Railroads provide transportation and vital commercial links for Minnesota farmers, the mining industry, manufacturers, and other businesses.
There are 21 railroad companies operating in Minnesota on 4,481 route miles of track. It is the eighth-largest rail system in the nation.
The system carries 3.6 million total carloads or nearly 228 million total tons of freight.
The railroads provide an important pathway for movement of taconite pellets from plants on the Iron Range to Lake Superior ports and inland steel mills and a wide variety of agricultural commodities to market.
Minnesota railroads rank first in the nation in the movement of iron ore and third and fourth, respectively, in the origination of farm and food products.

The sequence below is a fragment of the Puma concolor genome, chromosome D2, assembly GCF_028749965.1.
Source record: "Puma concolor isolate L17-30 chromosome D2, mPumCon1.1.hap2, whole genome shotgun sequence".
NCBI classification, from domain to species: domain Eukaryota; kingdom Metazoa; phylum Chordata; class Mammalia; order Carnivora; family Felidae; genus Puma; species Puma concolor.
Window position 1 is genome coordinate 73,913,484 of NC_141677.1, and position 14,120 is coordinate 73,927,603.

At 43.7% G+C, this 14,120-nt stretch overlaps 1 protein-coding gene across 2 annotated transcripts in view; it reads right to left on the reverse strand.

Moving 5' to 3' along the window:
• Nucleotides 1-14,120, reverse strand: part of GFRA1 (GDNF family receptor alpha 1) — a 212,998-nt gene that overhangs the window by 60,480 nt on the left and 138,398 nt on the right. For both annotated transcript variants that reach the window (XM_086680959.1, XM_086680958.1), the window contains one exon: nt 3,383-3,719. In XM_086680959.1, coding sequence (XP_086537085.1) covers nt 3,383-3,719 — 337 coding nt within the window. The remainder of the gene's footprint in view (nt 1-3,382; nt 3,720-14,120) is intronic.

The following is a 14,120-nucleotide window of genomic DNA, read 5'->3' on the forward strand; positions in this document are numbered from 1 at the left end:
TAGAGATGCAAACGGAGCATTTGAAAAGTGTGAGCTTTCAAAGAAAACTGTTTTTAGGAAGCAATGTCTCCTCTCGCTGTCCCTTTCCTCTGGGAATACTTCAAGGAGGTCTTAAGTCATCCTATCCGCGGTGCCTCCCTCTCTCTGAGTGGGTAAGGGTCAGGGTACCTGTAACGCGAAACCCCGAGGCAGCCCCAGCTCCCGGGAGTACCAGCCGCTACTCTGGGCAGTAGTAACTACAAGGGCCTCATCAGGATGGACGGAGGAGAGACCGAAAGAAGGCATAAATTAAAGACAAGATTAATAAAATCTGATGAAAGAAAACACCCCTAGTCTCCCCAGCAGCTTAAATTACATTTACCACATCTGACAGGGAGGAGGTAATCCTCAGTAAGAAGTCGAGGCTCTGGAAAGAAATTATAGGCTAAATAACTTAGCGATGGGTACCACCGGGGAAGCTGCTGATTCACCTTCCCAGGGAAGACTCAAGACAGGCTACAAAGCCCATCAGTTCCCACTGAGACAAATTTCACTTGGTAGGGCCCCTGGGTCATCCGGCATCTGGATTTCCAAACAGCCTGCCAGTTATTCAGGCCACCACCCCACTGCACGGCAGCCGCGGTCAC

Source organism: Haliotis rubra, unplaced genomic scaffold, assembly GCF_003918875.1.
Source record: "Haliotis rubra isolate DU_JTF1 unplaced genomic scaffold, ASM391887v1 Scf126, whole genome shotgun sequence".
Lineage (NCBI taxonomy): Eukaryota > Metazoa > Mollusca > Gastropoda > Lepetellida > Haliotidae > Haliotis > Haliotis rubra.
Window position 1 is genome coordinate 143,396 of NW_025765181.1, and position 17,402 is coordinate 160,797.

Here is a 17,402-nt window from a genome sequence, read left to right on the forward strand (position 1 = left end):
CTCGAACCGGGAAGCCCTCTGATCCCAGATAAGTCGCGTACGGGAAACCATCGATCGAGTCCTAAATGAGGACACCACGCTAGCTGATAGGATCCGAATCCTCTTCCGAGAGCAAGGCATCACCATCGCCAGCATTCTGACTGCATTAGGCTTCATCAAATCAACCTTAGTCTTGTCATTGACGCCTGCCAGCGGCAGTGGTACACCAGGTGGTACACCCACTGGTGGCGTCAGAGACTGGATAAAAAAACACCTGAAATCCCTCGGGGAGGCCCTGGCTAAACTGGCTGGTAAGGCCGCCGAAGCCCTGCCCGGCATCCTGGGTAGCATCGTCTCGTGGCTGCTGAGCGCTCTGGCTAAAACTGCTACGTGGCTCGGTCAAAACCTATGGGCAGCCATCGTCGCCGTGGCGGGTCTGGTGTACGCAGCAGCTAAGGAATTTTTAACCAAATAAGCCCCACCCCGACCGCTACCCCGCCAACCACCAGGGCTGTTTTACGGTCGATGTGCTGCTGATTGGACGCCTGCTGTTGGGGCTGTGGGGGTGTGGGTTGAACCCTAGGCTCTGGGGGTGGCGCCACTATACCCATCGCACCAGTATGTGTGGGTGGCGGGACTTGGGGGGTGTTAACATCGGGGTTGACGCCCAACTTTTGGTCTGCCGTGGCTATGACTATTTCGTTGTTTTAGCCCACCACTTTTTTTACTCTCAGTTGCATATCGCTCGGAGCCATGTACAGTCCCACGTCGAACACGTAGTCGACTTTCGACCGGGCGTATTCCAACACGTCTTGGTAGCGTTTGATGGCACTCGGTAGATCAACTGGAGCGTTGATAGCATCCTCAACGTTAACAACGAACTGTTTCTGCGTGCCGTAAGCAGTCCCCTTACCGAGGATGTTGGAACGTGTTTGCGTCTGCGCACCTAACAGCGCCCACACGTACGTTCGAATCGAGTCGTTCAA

The railroads are divided into three classes by the Surface Transportation Board:
A total of 3,246 miles, or 72 percent of the track mileage, is owned by the state's Class I railroads.
Regional railroads are line-haul carriers operating at least 350 miles of road and/or earning revenue exceeding $40 million, but less than a Class I railroad. Regional and short-line railroads generally are lighter-density lines that have been spun off by a Class I carrier.
Class I Railroads and Their Minnesota Track Mileage
Class II Railroads and Their Minnesota Track Mileage
Class III Railroads and Their Minnesota Track Mileage
All carrier-owned railroad track in Minnesota must comply with safety standards set forth by the Federal Railroad Administration and is subject to periodic inspections.
About two-thirds of the track in the state is FRA Class 3 or 4, permitting freight trains to operate at speeds up to 40 and 60 mph, respectively.
Passenger and Commuter Rail